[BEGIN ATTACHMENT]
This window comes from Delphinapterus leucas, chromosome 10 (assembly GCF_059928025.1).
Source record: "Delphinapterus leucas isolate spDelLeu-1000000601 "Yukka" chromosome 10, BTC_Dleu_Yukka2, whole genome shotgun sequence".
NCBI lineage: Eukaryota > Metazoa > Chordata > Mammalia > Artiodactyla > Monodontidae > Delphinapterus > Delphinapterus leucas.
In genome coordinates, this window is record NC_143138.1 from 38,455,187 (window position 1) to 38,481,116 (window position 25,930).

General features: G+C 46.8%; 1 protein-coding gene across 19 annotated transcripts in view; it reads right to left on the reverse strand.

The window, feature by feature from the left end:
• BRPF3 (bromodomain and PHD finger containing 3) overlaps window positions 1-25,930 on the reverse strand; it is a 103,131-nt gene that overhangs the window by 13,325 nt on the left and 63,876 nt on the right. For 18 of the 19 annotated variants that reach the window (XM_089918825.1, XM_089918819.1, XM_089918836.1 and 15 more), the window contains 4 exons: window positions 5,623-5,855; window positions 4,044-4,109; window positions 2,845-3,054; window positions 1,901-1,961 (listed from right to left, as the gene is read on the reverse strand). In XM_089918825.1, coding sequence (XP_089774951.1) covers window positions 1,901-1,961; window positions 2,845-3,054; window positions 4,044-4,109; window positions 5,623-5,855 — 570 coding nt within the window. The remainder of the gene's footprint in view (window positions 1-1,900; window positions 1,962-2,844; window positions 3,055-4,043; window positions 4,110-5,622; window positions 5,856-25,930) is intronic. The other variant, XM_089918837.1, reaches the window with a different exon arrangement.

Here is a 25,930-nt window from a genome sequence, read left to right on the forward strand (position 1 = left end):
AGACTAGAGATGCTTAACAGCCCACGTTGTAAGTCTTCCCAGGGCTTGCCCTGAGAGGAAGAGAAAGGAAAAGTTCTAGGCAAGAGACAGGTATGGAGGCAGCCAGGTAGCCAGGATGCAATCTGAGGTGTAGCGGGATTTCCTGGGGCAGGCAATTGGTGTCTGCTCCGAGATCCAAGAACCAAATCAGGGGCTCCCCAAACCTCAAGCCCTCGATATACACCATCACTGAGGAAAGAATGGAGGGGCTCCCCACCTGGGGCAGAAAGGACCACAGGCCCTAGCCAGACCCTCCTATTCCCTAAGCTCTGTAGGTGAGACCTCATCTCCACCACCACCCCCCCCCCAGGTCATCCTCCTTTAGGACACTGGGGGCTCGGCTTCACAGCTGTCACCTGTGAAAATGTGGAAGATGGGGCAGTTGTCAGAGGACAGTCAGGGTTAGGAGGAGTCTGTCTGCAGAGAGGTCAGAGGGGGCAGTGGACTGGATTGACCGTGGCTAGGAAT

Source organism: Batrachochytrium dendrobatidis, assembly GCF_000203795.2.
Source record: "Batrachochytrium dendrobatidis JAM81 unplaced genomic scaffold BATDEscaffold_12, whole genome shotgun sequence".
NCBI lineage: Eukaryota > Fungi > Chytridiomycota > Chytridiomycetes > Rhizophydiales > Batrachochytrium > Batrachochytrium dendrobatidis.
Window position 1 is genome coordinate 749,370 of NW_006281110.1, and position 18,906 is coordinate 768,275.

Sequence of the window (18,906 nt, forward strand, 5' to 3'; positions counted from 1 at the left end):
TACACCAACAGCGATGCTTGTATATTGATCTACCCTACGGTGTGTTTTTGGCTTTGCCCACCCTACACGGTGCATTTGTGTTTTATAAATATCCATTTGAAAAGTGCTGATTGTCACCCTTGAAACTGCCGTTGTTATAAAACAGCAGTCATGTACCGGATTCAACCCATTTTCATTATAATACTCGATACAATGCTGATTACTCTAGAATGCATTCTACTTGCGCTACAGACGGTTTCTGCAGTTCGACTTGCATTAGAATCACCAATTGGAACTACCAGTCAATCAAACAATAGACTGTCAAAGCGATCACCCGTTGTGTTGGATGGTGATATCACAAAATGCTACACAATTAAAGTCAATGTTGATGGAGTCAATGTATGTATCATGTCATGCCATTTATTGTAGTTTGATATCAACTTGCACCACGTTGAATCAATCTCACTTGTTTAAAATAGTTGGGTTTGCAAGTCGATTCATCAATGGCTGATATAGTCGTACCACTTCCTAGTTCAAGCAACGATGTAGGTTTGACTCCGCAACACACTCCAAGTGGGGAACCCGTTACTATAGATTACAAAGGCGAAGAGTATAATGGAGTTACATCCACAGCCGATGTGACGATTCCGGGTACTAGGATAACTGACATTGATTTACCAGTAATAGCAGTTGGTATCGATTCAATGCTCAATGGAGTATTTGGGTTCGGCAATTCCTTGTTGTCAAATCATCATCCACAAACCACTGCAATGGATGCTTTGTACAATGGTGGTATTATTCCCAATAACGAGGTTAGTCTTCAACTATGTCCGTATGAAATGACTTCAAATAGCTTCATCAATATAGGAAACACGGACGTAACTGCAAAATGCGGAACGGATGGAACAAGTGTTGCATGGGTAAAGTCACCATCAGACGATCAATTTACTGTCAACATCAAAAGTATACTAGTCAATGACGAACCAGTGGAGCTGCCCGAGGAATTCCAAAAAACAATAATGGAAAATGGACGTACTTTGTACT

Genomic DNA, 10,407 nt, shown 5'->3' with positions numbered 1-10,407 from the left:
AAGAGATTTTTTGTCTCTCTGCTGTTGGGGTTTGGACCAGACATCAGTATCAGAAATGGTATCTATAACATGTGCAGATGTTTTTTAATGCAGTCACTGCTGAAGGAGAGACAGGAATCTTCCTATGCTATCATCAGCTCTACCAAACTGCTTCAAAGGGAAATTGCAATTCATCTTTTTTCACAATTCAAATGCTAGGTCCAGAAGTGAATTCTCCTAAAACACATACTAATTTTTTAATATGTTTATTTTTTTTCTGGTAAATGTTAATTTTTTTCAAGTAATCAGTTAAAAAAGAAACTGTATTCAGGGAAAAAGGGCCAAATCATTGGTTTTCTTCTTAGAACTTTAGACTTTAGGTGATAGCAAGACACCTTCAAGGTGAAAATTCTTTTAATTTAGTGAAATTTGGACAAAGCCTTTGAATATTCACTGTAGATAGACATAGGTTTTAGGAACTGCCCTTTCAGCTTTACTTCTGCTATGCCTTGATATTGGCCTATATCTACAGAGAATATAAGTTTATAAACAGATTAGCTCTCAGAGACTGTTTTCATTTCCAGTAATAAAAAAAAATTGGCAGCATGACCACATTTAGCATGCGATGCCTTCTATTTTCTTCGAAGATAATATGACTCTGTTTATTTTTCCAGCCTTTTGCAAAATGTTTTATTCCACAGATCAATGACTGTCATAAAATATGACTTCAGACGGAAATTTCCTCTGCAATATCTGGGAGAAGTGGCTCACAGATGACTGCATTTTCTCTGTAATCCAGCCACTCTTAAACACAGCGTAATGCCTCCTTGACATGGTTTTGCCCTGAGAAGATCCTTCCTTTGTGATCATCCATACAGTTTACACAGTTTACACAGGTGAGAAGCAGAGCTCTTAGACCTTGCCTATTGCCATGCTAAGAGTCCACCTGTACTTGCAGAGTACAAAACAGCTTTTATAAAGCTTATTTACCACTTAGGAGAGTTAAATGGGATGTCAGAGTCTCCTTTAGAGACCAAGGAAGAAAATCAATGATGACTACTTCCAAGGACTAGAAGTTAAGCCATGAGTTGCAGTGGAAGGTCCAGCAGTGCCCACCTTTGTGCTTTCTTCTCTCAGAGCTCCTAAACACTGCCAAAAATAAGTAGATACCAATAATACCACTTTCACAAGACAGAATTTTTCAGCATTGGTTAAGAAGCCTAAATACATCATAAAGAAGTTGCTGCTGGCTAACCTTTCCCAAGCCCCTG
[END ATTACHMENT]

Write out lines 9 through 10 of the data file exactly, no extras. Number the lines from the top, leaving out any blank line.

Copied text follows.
AGACTAGAGATGCTTAACAGCCCACGTTGTAAGTCTTCCCAGGGCTTGCCCTGAGAGGAAGAGAAAGGAAAAGTTCTAGGCAAGAGACAGGTATGGAGGCAGCCAGGTAGCCAGGATGCAATCTGAGGTGTAGCGGGATTTCCTGGGGCAGGCAATTGGTGTCTGCTCCGAGATCCAAGAACCAAATCAGGGGCTCCCCAAACCTCAAGCCCTCGATATACACCATCACTGAGGAAAGAATGGAGGGGCTCCCCACCTGGGGCAGAAAGGACCACAGGCCCTAGCCAGACCCTCCTATTCCCTAAGCTCTGTAGGTGAGACCTCATCTCCACCACCACCCCCCCCCCAGGTCATCCTCCTTTAGGACACTGGGGGCTCGGCTTCACAGCTGTCACCTGTGAAAATGTGGAAGATGGGGCAGTTGTCAGAGGACAGTCAGGGTTAGGAGGAGTCTGTCTGCAGAGAGGTCAGAGGGGGCAGTGGACTGGATTGACCGTGGCTAGGAAT

Source organism: Batrachochytrium dendrobatidis, assembly GCF_000203795.2.